<group name="zeek,ids,">
  <rule id="66005" level="5">
    <field name="bro_engine">WEIRD</field>
    <description>Zeek: Weird detail</description>
  </rule>
</group>

Now, when the weird.log contents are shipped in from /var/log/owlh/alerts/alerts.json, the field "bro_engine":"WEIRD" will trip this rule and log to /var/ossec/logs/alerts/alerts.json

Restart the Wazuh Manager service

systemctl restart wazuh-manager



Filebeat

We'll edit this file and add another pipeline to it: /usr/share/filebeat/module/owlh/events/ingest/pipeline.json

{
  "description": "OwlH events pipeline",
  "processors": [
    { "json" : { "field" : "message", "add_to_root": true } },
    {
      "date": {
        "field": "timestamp",
        "target_field": "@timestamp",
        "formats": ["ISO8601"],
        "ignore_failure": false
      }
    },
    {
      "date_index_name": {
        "field": "timestamp",
        "date_rounding": "d",
        "index_name_prefix": "{{ fields.index_prefix }}",
        "index_name_format": "yyyy.MM.dd",
        "ignore_failure": true,
        "if": "ctx.data?.bro_engine == 'CONN'"
      }
    },
    {
      "date_index_name": {
        "field": "timestamp",
        "date_rounding": "d",
        "index_name_prefix": "owlh-dns-1.x-",
        "index_name_format": "yyyy.MM.dd",
        "ignore_failure": true,
        "if": "ctx.data?.bro_engine == 'DNS'"
      }
    },
    {
      "date_index_name": {
        "field": "timestamp",
        "date_rounding": "d",
        "index_name_prefix": "owlh-weird-1.x-",
        "index_name_format": "yyyy.MM.dd",
        "ignore_failure": true,
        "if": "ctx.data?.bro_engine == 'WEIRD'"
      }
    }
  ]
}

Pay careful attention to the syntax here. Notice the final } after the DNS object, now has a }, and we add the WEIRD object which does not have a }, at the end of it. Syntactic errors will break JSON configurations, so be mindful here.

Restart Filebeat

systemctl restart filebeat



Kibana

Log into Kibana, and add an index, so you can read the documents from Elasticsearch. You'll notice from above, we're sending to the index: owlh-weird-1.x-

Click the menu icon in the top left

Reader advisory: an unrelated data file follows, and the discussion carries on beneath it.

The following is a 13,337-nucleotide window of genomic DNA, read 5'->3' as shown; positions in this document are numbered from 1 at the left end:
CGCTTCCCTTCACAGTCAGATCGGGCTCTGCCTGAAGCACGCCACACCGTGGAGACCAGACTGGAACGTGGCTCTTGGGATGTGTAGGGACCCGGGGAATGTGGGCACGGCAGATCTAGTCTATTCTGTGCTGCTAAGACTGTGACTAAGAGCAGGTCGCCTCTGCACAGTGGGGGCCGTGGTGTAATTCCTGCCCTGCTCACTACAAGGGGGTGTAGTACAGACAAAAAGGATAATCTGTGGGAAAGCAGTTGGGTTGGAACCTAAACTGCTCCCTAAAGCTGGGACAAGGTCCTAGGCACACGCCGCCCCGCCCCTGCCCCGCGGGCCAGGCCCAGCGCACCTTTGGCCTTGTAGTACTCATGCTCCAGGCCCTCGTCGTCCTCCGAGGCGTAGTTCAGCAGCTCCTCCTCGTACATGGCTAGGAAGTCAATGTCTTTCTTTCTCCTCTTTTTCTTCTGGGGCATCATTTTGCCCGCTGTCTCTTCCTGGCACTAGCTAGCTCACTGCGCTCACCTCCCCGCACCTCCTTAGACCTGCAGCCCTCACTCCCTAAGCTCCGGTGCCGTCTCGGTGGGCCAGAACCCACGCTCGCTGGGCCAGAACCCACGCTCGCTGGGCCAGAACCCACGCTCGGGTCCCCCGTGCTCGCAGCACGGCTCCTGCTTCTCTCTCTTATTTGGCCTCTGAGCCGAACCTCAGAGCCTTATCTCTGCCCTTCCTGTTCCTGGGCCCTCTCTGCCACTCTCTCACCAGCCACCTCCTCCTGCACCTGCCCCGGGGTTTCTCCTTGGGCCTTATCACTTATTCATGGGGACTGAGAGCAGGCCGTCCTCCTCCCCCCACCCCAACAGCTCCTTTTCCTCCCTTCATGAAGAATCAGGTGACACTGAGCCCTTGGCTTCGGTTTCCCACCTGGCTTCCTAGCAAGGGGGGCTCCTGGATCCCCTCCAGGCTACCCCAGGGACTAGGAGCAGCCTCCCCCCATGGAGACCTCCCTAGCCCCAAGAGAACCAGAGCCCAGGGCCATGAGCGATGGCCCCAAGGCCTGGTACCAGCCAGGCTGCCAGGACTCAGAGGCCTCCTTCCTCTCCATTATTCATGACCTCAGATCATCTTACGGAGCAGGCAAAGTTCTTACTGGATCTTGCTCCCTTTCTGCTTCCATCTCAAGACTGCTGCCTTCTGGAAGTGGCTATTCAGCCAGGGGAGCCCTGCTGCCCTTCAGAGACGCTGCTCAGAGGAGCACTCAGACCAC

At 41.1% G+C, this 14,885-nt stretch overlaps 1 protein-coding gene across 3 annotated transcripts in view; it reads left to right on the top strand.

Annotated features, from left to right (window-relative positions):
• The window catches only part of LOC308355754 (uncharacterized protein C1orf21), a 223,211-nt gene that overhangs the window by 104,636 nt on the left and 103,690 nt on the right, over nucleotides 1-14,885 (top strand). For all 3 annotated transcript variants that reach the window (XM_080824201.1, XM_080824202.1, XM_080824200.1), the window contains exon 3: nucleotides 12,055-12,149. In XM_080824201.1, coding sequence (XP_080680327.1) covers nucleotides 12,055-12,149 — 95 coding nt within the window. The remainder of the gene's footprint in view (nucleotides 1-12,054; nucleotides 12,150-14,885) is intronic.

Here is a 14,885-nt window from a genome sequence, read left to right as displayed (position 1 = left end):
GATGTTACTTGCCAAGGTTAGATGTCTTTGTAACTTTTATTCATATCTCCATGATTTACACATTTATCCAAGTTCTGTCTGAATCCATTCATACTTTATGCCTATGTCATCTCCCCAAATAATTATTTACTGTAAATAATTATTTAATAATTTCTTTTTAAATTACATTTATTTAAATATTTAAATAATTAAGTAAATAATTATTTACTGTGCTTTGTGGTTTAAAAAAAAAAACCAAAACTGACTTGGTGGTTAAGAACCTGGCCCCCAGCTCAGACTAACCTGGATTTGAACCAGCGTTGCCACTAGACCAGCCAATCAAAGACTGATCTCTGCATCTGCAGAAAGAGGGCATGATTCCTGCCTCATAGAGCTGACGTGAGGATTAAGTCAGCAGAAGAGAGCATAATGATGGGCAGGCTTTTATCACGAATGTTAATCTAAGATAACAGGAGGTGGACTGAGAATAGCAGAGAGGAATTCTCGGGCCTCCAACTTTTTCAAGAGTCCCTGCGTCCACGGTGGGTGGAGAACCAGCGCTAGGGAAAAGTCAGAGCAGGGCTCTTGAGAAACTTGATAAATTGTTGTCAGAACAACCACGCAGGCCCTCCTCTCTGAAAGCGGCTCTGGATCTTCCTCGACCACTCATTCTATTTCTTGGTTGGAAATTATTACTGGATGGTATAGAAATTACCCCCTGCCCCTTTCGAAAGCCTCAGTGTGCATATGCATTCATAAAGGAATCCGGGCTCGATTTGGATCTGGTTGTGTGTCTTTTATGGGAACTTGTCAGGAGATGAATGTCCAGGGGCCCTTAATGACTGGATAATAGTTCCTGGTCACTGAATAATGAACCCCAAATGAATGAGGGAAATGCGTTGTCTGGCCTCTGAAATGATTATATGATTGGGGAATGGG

Under Management, click on Stack Management

Click Index Patterns

Click Create index pattern

In the box enter the following pattern: owlh-weird-1.x-* and click Next Step

Choose @timestamp and click Create index pattern

Now, click on the menu again and open Wazuh

You should now see your index pattern and if any alerts are present, should be able to view them.



Even More Logs!

For each log type, you have to know which field to append the custom tag to. Let's say we're adding the smb_files.log to be shipped to Wazuh. Then, you need to add this to the owlh.zeek file:

redef record SMB::FileInfo += {
    bro_engine:    string    &default="SMB_FILES"     &log;
};

The &default="SMB_FILES" can be whatever you wish to specify. What I'm doing here is saying, add "bro_engine": "SMB_FILES" to each event in the smb_files.log file.

But how, did we get SMB::FileInfo ? Straight from the official Zeek documentation. This will tell you the information field for each log type:

Log Files — Book of Zeek (git/master)

Example owlh.zeek File (click to expand)
redef record DNS::Info += {
    bro_engine:    string    &default="DNS"    &log;
};
redef record Conn::Info += {
    bro_engine:    string    &default="CONN"    &log;
};
redef record Weird::Info += {
    bro_engine:    string    &default="WEIRD"    &log;
};
redef record SSL::Info += {
    bro_engine:    string    &default="SSL"    &log;
};
redef record SSH::Info += {
    bro_engine:    string    &default="SSH"    &log;
};
redef record HTTP::Info += {
    bro_engine:    string    &default="HTTP"    &log;
};
redef record DCE_RPC::Info += {
    bro_engine:    string    &default="DCE_RPC"    &log;
};
redef record DHCP::Info += {
    bro_engine:    string    &default="DHCP"    &log;
};
redef record SMB::CmdInfo += {
    bro_engine:    string    &default="SMB_CMD"     &log;
};
redef record SMB::FileInfo += {
    bro_engine:    string    &default="SMB_FILES"     &log;
};
redef record SMB::TreeInfo += {
    bro_engine:    string    &default="SMB_MAPPING"     &log;
};
redef record NTLM::Info += {
    bro_engine:    string    &default="NTLM"    &log;
};
redef record SNMP::Info += {
    bro_engine:    string    &default="SNMP"    &log;
};
redef record SMTP::Info += {
    bro_engine:    string    &default="SMTP"    &log;
};
redef record Files::Info += {
    bro_engine:    string    &default="FILES" &log;
};
redef record Software::Info += {
    bro_engine:    string    &default="SOFTWARE"    &log;
};
redef record Notice::Info += {
    bro_engine:    string    &default="NOTICE" &log;
};    


For each log you want to monitor, you'll have to follow the procedure above:

  • OwlH Node
    • Tag the log with the bro_engine line
    • Ingest the log file with the OwlH Analyzer
  • Wazuh Manager
    • Create a custom rule to match the new bro_engine log line
    • Update Filebeat to ingest the new bro_engine log line and log to the specified index pattern
  • Wazuh Dashboards / Kibana
    • Create a new index search pattern